Mortgage Arrears Questions

Home Loan Arrears QA

Q: Can I refinance a mortgage with arrears?

A: Yes. You can refinance mortgage arrears.

However, there is a substantial amount of Australian Governmental Compliance to establish benefits. Consequently, these benefits can be both financial benefits to the owner, and any other benefit to you as a loan applicant. As such, the underlying cause of the issue needs to be identified to ensure they are not ongoing. If this were the case, the new loan would simply incur fees, and the property remains at risk.

Q : Are lenders who offer mortgage arrears loans reputable?

A: All lenders in Australia are registered under ASIC and must meet ASIC’s requirements.

Some of the requirements include

  • hold an Australian Credit Licence
  • have an internal and external dispute resolution scheme
  • plus meet an exhaustive list of lending requirements to meet Australian lending guidelines.

All loans must meet the term as being “not unsuitable”. Yes, it is an unusual term, but all lenders must prove why a loan is suitable. They have to do this from a starting from a point showing where a loan is unsuitable. From there, they must provide a case about why it is now not unsuitable.

Q: If I have mortgage arrears, how long before repossession occurs?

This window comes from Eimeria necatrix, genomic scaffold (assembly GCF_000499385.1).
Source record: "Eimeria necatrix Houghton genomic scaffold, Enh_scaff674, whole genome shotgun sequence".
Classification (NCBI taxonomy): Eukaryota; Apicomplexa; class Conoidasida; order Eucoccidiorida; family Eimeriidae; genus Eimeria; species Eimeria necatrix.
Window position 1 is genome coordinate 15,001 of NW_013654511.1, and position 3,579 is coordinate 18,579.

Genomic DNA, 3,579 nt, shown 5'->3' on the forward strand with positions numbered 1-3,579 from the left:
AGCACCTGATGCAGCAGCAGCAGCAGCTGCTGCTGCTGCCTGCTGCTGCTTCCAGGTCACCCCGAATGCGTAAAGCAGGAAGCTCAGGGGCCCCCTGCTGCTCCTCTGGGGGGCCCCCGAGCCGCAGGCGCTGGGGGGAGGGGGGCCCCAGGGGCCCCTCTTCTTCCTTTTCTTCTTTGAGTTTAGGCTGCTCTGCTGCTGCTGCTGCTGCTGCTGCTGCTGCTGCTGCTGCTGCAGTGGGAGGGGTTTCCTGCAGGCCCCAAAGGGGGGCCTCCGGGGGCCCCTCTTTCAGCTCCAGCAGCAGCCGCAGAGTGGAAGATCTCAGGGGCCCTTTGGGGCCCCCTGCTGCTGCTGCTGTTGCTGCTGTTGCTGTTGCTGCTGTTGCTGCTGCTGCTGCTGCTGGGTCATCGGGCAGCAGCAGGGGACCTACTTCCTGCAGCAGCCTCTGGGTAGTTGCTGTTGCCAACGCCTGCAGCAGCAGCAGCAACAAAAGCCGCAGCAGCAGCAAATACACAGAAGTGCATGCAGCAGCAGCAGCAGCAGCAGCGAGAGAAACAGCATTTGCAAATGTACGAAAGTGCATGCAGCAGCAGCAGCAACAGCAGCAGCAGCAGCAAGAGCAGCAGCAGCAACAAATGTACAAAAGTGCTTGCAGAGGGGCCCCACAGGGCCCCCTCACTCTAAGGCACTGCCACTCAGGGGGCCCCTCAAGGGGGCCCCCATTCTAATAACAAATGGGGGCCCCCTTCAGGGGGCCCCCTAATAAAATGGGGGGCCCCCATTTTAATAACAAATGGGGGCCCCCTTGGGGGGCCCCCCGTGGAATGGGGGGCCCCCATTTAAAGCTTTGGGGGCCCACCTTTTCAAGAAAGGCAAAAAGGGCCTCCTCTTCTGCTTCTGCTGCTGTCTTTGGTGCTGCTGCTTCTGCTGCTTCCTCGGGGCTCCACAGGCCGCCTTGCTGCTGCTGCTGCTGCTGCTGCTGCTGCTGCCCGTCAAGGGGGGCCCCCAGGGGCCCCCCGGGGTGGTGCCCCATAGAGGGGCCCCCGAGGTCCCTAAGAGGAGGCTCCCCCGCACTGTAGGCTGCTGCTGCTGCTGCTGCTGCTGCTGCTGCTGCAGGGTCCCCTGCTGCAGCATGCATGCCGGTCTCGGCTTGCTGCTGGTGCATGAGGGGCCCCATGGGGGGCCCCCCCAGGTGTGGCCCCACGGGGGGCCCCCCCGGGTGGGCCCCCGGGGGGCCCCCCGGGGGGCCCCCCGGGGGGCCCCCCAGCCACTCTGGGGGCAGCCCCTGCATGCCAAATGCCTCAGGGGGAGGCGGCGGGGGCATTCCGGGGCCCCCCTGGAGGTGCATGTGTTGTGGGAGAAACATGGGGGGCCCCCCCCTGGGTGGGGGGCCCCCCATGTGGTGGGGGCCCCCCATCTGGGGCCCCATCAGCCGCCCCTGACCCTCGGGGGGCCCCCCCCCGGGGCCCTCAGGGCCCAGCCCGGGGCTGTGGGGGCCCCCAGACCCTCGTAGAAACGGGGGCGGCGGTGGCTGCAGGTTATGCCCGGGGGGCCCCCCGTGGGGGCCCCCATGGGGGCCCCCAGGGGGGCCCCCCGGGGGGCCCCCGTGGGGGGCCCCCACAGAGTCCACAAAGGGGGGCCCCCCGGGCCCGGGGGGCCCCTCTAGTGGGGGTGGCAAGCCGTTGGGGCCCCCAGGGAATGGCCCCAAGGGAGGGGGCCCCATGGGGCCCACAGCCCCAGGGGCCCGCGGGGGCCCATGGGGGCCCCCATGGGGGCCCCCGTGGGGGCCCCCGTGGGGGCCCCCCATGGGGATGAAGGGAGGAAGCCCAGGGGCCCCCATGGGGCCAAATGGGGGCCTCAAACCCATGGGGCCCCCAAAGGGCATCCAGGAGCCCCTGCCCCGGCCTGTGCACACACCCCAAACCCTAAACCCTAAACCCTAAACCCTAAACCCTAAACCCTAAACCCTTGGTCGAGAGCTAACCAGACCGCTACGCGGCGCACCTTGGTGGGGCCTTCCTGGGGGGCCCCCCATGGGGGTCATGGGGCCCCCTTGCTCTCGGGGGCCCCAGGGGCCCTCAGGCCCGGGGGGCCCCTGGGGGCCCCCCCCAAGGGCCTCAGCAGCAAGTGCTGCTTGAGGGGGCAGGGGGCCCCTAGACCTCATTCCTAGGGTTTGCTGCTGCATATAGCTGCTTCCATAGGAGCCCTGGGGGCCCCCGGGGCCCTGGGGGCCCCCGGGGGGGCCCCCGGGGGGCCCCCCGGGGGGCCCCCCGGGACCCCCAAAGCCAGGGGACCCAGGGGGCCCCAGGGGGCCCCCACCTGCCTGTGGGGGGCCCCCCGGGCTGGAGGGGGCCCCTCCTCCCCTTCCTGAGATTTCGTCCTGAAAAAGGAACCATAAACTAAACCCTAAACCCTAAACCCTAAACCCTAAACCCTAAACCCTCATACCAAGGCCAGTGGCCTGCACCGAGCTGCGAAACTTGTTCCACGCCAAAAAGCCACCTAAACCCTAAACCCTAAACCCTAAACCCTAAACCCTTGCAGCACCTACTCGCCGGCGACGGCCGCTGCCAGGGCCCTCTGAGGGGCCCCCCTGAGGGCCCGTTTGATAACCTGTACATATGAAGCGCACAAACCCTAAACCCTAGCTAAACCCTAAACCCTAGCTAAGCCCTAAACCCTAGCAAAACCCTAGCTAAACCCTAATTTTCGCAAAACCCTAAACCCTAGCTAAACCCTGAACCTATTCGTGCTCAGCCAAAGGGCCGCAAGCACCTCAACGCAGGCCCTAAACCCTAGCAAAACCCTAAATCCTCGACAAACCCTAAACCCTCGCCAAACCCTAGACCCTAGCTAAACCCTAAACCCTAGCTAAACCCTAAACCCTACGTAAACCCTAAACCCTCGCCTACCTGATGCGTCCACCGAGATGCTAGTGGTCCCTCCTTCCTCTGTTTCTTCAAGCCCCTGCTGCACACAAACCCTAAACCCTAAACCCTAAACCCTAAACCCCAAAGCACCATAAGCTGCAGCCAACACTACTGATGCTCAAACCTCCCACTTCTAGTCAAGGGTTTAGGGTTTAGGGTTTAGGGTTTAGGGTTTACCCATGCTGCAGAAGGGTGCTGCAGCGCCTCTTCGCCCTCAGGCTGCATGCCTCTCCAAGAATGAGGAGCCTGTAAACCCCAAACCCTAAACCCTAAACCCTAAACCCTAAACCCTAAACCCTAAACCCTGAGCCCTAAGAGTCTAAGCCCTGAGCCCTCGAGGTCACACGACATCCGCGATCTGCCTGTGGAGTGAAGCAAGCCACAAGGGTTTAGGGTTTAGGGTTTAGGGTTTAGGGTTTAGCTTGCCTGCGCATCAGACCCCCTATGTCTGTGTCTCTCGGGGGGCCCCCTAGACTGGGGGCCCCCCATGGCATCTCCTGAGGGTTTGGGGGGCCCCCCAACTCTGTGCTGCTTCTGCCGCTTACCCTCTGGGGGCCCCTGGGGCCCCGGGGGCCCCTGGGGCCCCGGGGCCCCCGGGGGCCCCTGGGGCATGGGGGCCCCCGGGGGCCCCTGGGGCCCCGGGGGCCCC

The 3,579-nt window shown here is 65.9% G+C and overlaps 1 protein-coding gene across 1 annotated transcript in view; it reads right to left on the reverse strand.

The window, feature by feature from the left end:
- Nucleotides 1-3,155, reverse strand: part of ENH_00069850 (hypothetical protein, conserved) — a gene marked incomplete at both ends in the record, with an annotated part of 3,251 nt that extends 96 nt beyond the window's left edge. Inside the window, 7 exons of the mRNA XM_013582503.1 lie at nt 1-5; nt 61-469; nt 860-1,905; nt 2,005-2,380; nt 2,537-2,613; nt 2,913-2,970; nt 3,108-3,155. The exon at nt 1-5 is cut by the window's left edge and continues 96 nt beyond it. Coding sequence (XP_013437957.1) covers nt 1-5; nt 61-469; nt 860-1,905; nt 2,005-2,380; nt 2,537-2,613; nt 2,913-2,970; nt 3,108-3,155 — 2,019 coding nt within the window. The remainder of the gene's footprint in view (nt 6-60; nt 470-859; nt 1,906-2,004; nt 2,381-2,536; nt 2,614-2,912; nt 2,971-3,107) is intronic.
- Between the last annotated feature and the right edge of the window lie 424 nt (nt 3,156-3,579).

A: The process to recover or sell your property can differ from lender to lender depending on their internal collection policy. Below you can read an example relevant to the procedures in Australia:

  1. Day 1 – monthly payment due and not paid.
  2. Thirty days Default – a lender provides a default notice 30 days after non-payment.
  3. Notice to pay – this needs to be sent before a repossession can occur. Notice to pay generally is sent within 30 days after the default. If the mortgage allows, it can be submitted before one month.
  4. Repossession can occur one month after the notice to pay is sent.
  5. Court orders to instruct a sheriff – legally a lender can change locks and remove occupants from the property one month after the notice to pay. However, a lender will usually proceed to court to obtain instructions for a sheriff to evict the homeowner. This is because the lender may expose themselves and be held liable for civil or criminal damages for excessive force. The result is that court proceedings can take time.

Other factors that can affect or delay a repossession is where the lender may need to answer to a credit ombudsman complaint. This happens in a large number of mortgage arrears cases. These can stall and delay the repossession process; however, in most cases, are only a delay tactic.